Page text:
Tracking the Stimulus: One Year Later

Day Four
Investing in education: Local schools use $8.5 million to add positions, new learning tools
MARCH 3, 2010
Federal stimulus dollars have paid for an autistic support teacher in State College, Promethean whiteboards in Philipsburg-Osceola and reading intervention programs in Bald Eagle Area, Bellefonte and Penns Valley schools.
All told, Centre County school districts will receive at least $8.5 million through the American Recovery and Reinvestment Act, and possibly millions more, depending on how state budget negotiations turn out. Gov. Ed Rendell is proposing to increase basic education funding in 2010-11 by 6.4 percent, or $354.8 million, to be paid with a combination of state and federal dollars.
But those millions come with a catch, educators say.
“It’s money that’s here today and gone tomorrow,” said Penns Valley Superintendent Brian Griffith. “So whenever we spend money, we need to make sure that we’re not creating, for the school district, future obligations.”
So Penns Valley avoided what State College did — paying for new staff with stimulus dollars. State College Superintendent Richard Mextorf said the district had been planning on hiring an autistic support teacher and two paraprofessionals anyway. The stimulus funding will pay the $150,298 needed to cover salaries and benefits for those three positions from September 2009 through June 2011.
After that, State College is on the hook.
“We’ll be committed to providing the best quality services for those children with our own dollars,” said Mextorf. “They’re our kids, and they deserve that program. We were just thankful to get that little patch on the roof, through the stimulus dollars, to help us limp along during this recession.”
Day One.
Big Spenders: What have federal dollars done for Centre County?
SUNDAY, FEB. 28, 2010
Each month, Governors Gate Associates receives funding from the Department of Housing and Urban Development through the Section 8 rental assistance program.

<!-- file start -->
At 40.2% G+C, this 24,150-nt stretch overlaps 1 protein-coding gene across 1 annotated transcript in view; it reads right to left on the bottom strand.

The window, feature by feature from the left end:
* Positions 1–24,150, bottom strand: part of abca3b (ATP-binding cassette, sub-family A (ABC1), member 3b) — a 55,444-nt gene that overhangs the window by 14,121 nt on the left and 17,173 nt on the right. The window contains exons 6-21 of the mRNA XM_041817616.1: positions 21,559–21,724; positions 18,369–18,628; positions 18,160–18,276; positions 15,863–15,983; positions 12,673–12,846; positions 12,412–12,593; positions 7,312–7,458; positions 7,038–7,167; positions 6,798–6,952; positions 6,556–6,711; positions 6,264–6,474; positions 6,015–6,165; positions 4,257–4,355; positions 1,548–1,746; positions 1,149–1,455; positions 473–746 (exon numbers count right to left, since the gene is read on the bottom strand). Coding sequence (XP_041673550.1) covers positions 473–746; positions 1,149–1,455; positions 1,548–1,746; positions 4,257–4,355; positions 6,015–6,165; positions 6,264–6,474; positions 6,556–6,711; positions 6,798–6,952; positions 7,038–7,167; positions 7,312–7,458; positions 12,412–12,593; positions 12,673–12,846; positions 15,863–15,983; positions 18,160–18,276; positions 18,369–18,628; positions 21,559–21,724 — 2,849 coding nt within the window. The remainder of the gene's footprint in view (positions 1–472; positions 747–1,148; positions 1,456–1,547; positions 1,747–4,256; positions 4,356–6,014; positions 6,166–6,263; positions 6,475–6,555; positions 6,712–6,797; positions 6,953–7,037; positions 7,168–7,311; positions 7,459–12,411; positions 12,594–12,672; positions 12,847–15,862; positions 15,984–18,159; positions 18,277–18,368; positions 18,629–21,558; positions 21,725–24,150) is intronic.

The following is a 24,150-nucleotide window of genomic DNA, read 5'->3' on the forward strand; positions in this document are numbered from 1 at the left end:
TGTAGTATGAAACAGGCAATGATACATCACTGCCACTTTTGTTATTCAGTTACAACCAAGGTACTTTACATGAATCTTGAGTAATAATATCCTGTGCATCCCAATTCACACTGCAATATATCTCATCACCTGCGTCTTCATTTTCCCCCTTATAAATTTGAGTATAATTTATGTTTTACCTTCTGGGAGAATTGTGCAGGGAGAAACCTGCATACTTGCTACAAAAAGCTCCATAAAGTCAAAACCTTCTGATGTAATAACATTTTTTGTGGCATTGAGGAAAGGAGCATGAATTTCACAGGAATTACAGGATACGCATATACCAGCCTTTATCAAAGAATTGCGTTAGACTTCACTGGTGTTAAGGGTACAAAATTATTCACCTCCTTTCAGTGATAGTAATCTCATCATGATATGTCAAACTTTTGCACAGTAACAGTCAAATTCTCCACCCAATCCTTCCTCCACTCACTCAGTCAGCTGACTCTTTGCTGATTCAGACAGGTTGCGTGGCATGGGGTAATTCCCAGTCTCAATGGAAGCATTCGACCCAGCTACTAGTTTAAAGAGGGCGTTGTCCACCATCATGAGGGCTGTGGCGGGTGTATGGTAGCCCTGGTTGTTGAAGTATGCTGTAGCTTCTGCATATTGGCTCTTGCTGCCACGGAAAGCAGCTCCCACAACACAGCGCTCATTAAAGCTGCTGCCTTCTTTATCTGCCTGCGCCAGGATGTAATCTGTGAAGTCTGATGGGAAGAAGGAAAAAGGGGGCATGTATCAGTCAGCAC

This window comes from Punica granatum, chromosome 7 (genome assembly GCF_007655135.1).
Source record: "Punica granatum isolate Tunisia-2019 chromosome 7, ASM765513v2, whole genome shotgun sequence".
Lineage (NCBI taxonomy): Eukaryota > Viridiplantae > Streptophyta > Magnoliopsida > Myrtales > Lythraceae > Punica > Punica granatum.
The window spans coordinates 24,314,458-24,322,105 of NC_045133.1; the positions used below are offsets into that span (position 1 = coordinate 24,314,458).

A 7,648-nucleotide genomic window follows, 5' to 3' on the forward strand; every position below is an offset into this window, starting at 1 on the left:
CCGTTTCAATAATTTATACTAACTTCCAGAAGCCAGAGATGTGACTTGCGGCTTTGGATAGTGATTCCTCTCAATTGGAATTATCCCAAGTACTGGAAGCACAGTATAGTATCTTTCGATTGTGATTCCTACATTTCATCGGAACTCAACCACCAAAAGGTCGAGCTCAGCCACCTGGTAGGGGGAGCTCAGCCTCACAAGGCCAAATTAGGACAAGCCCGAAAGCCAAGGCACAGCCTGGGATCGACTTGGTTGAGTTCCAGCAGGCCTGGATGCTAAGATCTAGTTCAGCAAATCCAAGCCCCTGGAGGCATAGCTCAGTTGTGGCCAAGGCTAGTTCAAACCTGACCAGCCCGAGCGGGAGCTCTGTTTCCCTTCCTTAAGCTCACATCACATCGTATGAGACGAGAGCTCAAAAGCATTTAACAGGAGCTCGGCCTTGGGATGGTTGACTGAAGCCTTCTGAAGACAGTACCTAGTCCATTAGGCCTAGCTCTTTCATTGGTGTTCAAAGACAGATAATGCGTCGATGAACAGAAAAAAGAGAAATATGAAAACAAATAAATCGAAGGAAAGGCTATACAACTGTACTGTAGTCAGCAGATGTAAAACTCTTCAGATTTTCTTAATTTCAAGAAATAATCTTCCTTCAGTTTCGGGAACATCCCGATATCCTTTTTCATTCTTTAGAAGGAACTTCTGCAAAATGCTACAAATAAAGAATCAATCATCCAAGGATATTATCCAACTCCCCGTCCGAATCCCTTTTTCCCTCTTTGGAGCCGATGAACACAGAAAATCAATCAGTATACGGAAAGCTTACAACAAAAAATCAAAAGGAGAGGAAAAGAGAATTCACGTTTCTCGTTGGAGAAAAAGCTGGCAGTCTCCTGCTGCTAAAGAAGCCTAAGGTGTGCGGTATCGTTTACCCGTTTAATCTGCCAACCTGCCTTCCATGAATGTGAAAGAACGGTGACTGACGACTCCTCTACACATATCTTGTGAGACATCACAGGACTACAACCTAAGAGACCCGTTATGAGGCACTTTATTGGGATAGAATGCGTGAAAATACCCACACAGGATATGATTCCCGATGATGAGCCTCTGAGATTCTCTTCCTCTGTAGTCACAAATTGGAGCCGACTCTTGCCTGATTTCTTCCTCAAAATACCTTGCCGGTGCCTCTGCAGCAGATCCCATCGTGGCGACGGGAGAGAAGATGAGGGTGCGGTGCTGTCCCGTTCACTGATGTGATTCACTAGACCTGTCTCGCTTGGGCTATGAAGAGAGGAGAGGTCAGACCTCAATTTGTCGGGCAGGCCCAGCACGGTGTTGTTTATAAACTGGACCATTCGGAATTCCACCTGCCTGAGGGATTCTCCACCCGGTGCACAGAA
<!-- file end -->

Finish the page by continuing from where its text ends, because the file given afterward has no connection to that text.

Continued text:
In September, the company, which operates a 66-unit low income housing residence in Bellefonte, was surprised to get an e-mail saying it had received money from the American Recovery and Reinvestment Act, more commonly known as the stimulus fund.
“We got an e-mail that said I needed to fill out this huge report,” said Sue Wall, who manages the company’s finances. “And I was like: ‘We got money?’ “
Wall said that at first she thought it was a prank, or maybe an error. After all, the company had not applied for any stimulus money.
Nor, she said, had it received any government funding aside from its regular monthly subsidy.
“My first question was: ‘How do I know that we actually received stimulus funds?’ ” Wall said. “So I called HUD and they said: ‘Yep, you guys got recovery money.’ “
It turned out that for one month HUD, which pays Governor’s Gate a Section 8 rental assistance payment, used its pot of stimulus money to fund that regular monthly payment.
Governors Gate is one of several firms in the county — and hundreds in the state — that have received federal stimulus dollars through a program designed to prop up a frail economy.
Supporters of the program sold it to the public as a way to create or retain jobs. In the Governors Gate case, no jobs were affected. Other organizations and businesses in Centre County that receive stimulus money say they’ve documented the number of jobs saved or created, a number that is still growing as stimulus money is spent.
As Wall’s experience shows, the stimulus program is, at best, a confusing web of projects and federal dollars. One year later, it may still be impossible to say whether the program has been a success, even as Congress debates a second jobs bill.
This week, the Centre Daily Times will explore the American Recovery and Reinvestment Act and its effect on Centre County.

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